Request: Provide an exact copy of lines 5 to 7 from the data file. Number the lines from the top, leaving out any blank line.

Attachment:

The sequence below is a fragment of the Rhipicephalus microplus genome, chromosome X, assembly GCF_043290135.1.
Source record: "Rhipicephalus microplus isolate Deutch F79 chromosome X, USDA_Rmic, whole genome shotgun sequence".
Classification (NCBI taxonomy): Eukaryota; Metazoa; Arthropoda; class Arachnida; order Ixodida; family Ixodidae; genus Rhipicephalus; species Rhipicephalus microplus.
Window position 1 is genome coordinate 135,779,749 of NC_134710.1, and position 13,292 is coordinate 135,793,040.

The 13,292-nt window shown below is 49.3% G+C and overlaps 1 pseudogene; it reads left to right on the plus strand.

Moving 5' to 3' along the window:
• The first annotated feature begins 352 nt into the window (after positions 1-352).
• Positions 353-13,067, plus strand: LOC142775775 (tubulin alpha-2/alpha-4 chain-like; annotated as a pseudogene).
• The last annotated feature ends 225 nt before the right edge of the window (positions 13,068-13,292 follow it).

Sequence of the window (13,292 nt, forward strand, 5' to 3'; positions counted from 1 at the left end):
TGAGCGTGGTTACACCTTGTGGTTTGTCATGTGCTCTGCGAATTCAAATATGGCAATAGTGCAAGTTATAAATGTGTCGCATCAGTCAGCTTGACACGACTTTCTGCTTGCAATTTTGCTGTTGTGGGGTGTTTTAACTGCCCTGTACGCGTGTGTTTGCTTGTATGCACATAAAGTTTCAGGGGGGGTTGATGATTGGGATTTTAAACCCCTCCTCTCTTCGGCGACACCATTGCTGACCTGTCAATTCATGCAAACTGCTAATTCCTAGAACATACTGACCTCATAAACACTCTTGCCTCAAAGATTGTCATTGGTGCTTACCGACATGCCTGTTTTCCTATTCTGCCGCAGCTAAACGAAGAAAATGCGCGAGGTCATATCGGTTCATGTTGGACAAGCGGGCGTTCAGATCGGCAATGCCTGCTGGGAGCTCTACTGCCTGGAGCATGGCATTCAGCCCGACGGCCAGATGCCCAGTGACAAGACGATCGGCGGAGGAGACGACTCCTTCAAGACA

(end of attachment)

The 13,292-nt window shown below is 49.3% G+C and overlaps 1 pseudogene; it reads left to right on the plus strand.

Moving 5' to 3' along the window:
• The first annotated feature begins 352 nt into the window (after positions 1-352).